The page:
Black women’s hair is a subject that is both personal and political. With the rise of the natural hair movement, how we choose to style our tresses has been a hot topic resulting in never ending passionate debates from both sides. Antonia Opiah, founder of Un-ruly.com, a black hair website, hosted a controversial outdoor exhibit on Saturday, June 8th titled “You Can Touch My Hair.” Two weeks prior, Opiah wrote an article for the Huffington Post “Can I Touch Your Hair” in which she shared her discomfort with White people’s fascination with her natural hair. With the exhibit Opiah hoped to “further explore the tactile fascination with black hair….where strangers from all walks of life will have the welcomed opportunity to touch various textures of black hair.”
Three models with various hair textures gathered in Union Square on a humid and cloudy Saturday afternoon with signs enticing onlookers to touch their hair.
What many imagined would be hordes of White people lining up to run their fingers through some locs and ‘fros, turned out to be a gathering of mostly black women, voicing different opinions when it comes to their hair. Halfway through the exhibit, others came in protest including playwright Radha Blank and actress/dancer Stacey Sargeant expanding the debate with an opposing point of view:
For Blank, the idea of having black women on display in such a manner did not appeal to her at all.
“The zoo-like aspect is what turned me off. I appreciate my sisters for being here but it’s how you broach the conversation. I think questions are a great entry point, but the question is ‘ Why do you want to touch my hair?’ as opposed to ‘You can touch my hair.’ Not every Black woman wants her hair touched so we’re out here trying to save some lives.”
Sargeant added, “This has been done to Black people for centuries and now you’re giving people permission to do it; I just don’t agree with that. I have been around White people all my life and not once have I felt the need to see how their hair feels. To me asking to touch my hair is the same as asking to touch my butt.”
Not surprisingly, Black men who were in attendance were very clear on the etiquette surrounding Black women’s hair — it’s never to be touched!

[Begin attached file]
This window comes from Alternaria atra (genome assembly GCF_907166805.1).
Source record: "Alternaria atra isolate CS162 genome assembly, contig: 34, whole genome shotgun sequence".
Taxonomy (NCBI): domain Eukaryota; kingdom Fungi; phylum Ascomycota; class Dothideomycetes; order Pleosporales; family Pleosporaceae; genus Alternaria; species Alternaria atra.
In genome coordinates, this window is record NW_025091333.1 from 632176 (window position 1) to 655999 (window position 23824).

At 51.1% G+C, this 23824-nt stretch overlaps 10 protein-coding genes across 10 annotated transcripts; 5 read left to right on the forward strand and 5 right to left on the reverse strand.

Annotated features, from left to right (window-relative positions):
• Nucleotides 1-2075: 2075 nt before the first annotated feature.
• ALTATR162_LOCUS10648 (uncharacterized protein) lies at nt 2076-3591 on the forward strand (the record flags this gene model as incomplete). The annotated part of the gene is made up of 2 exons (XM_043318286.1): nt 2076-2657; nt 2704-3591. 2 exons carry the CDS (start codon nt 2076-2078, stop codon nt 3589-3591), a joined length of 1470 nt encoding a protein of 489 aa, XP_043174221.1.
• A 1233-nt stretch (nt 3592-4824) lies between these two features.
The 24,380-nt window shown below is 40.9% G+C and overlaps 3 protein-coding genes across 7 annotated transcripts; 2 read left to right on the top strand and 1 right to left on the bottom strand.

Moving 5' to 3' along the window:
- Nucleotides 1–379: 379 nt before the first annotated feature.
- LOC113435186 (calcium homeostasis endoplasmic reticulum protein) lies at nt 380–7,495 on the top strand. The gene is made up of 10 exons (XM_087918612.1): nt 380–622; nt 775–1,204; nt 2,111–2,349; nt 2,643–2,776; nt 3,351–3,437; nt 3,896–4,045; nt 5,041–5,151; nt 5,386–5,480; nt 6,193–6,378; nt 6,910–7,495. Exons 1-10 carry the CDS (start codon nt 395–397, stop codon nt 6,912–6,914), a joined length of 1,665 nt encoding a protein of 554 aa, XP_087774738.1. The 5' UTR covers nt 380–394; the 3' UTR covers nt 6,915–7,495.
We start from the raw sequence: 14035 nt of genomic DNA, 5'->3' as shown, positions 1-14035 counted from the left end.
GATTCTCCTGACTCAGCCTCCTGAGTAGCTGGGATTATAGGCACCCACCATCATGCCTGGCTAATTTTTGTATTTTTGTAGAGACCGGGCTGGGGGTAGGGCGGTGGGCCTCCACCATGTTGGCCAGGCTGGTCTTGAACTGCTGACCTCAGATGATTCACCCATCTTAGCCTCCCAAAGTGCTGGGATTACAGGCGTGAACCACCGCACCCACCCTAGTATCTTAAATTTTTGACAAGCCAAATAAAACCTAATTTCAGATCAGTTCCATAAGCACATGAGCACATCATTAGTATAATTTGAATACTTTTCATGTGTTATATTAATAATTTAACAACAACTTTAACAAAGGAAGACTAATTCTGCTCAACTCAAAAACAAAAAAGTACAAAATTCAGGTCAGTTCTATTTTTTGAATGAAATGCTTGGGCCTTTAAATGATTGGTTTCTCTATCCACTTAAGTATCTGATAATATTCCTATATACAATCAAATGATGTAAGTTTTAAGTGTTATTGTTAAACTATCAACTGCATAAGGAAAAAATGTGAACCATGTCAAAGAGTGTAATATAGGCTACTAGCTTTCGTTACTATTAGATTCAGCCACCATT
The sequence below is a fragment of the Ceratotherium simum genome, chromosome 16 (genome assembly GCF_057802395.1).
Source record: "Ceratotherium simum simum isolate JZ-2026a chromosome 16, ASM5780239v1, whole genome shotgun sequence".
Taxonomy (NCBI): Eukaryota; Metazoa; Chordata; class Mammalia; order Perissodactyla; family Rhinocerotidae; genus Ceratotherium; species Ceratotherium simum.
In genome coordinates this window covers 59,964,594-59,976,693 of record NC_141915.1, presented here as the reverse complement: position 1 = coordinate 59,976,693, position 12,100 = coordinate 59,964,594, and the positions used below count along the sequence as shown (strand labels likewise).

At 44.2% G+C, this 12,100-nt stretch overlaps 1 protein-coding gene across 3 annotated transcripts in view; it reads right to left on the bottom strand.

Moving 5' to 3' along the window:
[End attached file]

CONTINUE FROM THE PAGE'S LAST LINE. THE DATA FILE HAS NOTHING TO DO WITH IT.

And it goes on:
“My mother was very particular about it and she did not like people touching her hair. She had a weave and I remember having conversations with her about it, where she’d be very upset. Touching the hair is a very personal thing for Black women, it’s like an invasion of space,” said Brad Hutchins.
Another spectator, Femisayo, echoed the sentiment: “The hair is the crown of your glory and Black women put so much into making it look good, that you touching it and messing it up is a no-no.” Femisayo also shared his own dating preferences: “I’ve never dated a woman with weave, I prefer a more natural looking woman, not too much makeup, just being herself.”
Robert, an older black gentleman in his 60’s had some definite opinions on why Black women feel the need to wear their hair straightened. “Back in my day, Black women had to use a hot comb and straighten their hair, but that’s because we weren’t educated. But now that we have more information, I think Black women should go back to being natural because we’ve all been brainwashed. Back in the 1930’s Dr. Kenneth Clark, a psychologist, gave a group of little black boys and girls a White doll and a Black one. They all chose the White doll. We’ve been indoctrinated with the Euro-centric standard of beauty.”
WATCH: THE CLARK DOLL EXPERIMENT
Actress Adepero Oduye, star of the 2011 indie breakout hit “Pariah” and most recently Lifetime’s “Steel Magnolias” remake, also stopped by the event. Oduye knows all too well the pressures of standing apart from this country’s rigid beauty standards.
“I’ve been natural all my life so it’s never been an issue for me,” says Oduye, “but other people have tried to make it a thing. I had one agent tell me ‘You’ll never work in this business with your hair like that.’ People say natural hair isn’t a big deal, but it is because for some reason there’s a specific connotation that it’s not sophisticated, it’s not educated — there’s a black respectability value. But this is how my hair grows out of my head.”
The three men interviewed for this feature are also supportive of Black women who choose to wear their hair in its natural state.
Says Femisayo, “I don’t think the natural hair movement is a fad. A fad is only as strong as the people who push it, and Black women have been persistent and refuse to go back to the way they were. I think the same way hip-hop over time became a beautiful thing, Black women’s hair au naturel will be seen beautiful as well. The world needs to see that and Black men need to see that as well.”
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